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Lord CulturalResources
Leading Culture Destinations

© 2016 by Lord Cultural Resources

Soft Power Destinations Salon, Malta

SOFT POWER DESTINATION SALON - MALTA

ISLAND FORTRESS OR SOFT POWER REFUGE?
How can we use Soft Power to stimulate the creative economy?

Malta is one of the world’s great island fortresses from ancient times to World War II. Yet its very name means ‘refuge’. England is an island fortress that has provided refuge for many over recent centuries. As part of the celebration of Valletta’s Year as European Capital of Culture, Soft Power Destinations Award and Leading Cultural Destinations is hosting a workshop in London to explore how soft power is transforming both cities.

‘Soft Power’ is people’s ability to influence behaviour using persuasion, attraction and agenda setting (in opposition to force and finance). Soft power is created by people through networks and civil society organizations; while hard power and the fortress mentality is exercised by government and large corporations.The humanitarian refugee crisis centered in the Mediterranean poses issues for people in London and Valletta. And there are also the painful consequences of historical humanitarian crises. Our panel will explore how soft power strategies can help overcome these crises with a focus on the role of cities, museums, cultural tourism and cultural industries.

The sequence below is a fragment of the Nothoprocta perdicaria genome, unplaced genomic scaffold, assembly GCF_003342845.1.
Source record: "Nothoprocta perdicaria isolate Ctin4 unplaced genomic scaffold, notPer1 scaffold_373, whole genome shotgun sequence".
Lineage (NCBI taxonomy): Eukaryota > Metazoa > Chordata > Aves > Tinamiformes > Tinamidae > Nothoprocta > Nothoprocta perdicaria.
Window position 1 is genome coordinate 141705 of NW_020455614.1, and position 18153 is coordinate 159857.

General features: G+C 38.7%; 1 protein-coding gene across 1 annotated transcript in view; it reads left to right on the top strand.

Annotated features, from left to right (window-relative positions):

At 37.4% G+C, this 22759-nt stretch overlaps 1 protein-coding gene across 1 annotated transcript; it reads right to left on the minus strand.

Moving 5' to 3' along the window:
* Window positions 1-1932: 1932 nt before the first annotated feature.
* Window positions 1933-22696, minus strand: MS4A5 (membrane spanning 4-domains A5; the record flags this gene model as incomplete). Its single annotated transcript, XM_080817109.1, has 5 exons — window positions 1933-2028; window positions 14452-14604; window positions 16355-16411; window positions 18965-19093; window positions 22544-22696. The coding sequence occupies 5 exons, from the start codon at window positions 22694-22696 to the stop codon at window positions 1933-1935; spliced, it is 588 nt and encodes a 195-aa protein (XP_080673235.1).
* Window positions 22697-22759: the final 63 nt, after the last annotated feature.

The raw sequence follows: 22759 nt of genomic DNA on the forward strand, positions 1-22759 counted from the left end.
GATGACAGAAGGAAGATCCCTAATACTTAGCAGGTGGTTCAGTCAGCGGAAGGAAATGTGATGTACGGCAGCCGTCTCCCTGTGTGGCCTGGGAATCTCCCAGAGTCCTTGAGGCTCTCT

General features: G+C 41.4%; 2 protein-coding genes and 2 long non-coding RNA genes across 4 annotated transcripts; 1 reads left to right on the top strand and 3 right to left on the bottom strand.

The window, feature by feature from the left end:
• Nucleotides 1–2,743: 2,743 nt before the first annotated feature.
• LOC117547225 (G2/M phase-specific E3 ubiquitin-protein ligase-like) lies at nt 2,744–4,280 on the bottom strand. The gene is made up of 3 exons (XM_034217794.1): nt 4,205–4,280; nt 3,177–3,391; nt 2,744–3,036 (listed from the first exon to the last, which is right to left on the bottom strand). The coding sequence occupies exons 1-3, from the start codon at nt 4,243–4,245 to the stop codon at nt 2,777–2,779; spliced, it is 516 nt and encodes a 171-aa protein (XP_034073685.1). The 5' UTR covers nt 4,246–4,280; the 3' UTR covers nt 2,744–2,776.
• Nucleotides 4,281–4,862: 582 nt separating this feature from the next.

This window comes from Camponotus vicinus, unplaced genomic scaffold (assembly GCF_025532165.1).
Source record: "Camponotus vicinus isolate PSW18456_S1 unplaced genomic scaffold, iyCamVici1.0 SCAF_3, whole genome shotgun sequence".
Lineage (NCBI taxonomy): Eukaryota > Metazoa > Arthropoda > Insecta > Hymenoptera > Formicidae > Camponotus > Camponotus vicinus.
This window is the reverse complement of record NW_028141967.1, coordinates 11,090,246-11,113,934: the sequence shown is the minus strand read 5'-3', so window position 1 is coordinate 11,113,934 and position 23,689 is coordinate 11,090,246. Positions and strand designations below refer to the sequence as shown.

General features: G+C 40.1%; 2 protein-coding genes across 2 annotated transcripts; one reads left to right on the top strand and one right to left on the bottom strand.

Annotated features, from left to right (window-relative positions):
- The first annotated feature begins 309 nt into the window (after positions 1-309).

Soft Power Destinations Awards

Every year, the Leading Culture Destinations Awards recognize and celebrate the new breed of cultural institutions worldwide. This year marks the inaugural Soft Power Destinations Awards. These awards recognize the cultural organizations, activations or city districts that have powerful influence and impact based on their excellence, relevance, transparency, accountability and sustainability.

Think Tank, Soft Power Destinations Salon, Doha

The New York Times' arts and culture correspondent Rachel Donadio engaged with Co-President Gail Lord and Stephanie Manasseh, Founder and Director, Accessible Art Fair, Brussels/New York, at The New York Times' Art for Tomorrow conference in March in Doha, Qatar. The panelists discussed how art and culture contributes to cities, making them better places to live and work.
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